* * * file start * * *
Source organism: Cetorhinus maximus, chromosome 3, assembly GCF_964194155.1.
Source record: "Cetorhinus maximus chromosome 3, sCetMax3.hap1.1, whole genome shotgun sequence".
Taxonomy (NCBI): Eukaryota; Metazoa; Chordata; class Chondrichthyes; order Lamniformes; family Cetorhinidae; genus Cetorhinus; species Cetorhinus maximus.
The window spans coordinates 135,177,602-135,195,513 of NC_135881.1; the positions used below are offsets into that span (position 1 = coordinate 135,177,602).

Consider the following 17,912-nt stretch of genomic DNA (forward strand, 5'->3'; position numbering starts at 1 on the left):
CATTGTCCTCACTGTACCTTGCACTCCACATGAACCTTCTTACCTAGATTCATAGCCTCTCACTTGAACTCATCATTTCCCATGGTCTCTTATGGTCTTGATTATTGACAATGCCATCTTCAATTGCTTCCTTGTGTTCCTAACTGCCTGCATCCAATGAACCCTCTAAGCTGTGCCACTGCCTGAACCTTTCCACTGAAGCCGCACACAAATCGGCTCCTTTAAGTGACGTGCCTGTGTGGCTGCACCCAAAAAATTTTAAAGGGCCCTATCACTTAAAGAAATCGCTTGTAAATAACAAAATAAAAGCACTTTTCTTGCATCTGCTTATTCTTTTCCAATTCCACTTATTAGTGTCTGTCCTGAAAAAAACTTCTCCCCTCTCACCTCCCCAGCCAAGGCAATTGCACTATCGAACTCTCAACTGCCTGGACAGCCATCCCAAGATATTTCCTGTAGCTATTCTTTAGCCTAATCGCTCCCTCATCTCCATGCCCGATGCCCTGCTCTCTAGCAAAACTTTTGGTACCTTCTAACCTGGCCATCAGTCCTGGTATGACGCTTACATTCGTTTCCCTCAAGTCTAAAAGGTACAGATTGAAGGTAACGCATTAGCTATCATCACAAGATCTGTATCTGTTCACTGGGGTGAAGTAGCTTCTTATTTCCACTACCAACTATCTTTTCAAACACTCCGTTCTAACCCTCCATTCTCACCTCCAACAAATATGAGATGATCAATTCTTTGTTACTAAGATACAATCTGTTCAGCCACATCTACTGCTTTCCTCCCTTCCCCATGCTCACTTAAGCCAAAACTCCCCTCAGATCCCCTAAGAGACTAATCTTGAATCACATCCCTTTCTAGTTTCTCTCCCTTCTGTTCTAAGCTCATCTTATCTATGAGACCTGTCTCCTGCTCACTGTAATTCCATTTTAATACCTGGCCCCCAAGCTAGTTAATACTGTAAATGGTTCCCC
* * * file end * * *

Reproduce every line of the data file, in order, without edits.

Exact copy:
Source organism: Cetorhinus maximus, chromosome 3, assembly GCF_964194155.1.
Source record: "Cetorhinus maximus chromosome 3, sCetMax3.hap1.1, whole genome shotgun sequence".
Taxonomy (NCBI): Eukaryota; Metazoa; Chordata; class Chondrichthyes; order Lamniformes; family Cetorhinidae; genus Cetorhinus; species Cetorhinus maximus.
The window spans coordinates 135,177,602-135,195,513 of NC_135881.1; the positions used below are offsets into that span (position 1 = coordinate 135,177,602).

Consider the following 17,912-nt stretch of genomic DNA (forward strand, 5'->3'; position numbering starts at 1 on the left):
CATTGTCCTCACTGTACCTTGCACTCCACATGAACCTTCTTACCTAGATTCATAGCCTCTCACTTGAACTCATCATTTCCCATGGTCTCTTATGGTCTTGATTATTGACAATGCCATCTTCAATTGCTTCCTTGTGTTCCTAACTGCCTGCATCCAATGAACCCTCTAAGCTGTGCCACTGCCTGAACCTTTCCACTGAAGCCGCACACAAATCGGCTCCTTTAAGTGACGTGCCTGTGTGGCTGCACCCAAAAAATTTTAAAGGGCCCTATCACTTAAAGAAATCGCTTGTAAATAACAAAATAAAAGCACTTTTCTTGCATCTGCTTATTCTTTTCCAATTCCACTTATTAGTGTCTGTCCTGAAAAAAACTTCTCCCCTCTCACCTCCCCAGCCAAGGCAATTGCACTATCGAACTCTCAACTGCCTGGACAGCCATCCCAAGATATTTCCTGTAGCTATTCTTTAGCCTAATCGCTCCCTCATCTCCATGCCCGATGCCCTGCTCTCTAGCAAAACTTTTGGTACCTTCTAACCTGGCCATCAGTCCTGGTATGACGCTTACATTCGTTTCCCTCAAGTCTAAAAGGTACAGATTGAAGGTAACGCATTAGCTATCATCACAAGATCTGTATCTGTTCACTGGGGTGAAGTAGCTTCTTATTTCCACTACCAACTATCTTTTCAAACACTCCGTTCTAACCCTCCATTCTCACCTCCAACAAATATGAGATGATCAATTCTTTGTTACTAAGATACAATCTGTTCAGCCACATCTACTGCTTTCCTCCCTTCCCCATGCTCACTTAAGCCAAAACTCCCCTCAGATCCCCTAAGAGACTAATCTTGAATCACATCCCTTTCTAGTTTCTCTCCCTTCTGTTCTAAGCTCATCTTATCTATGAGACCTGTCTCCTGCTCACTGTAATTCCATTTTAATACCTGGCCCCCAAGCTAGTTAATACTGTAAATGGTTCCCC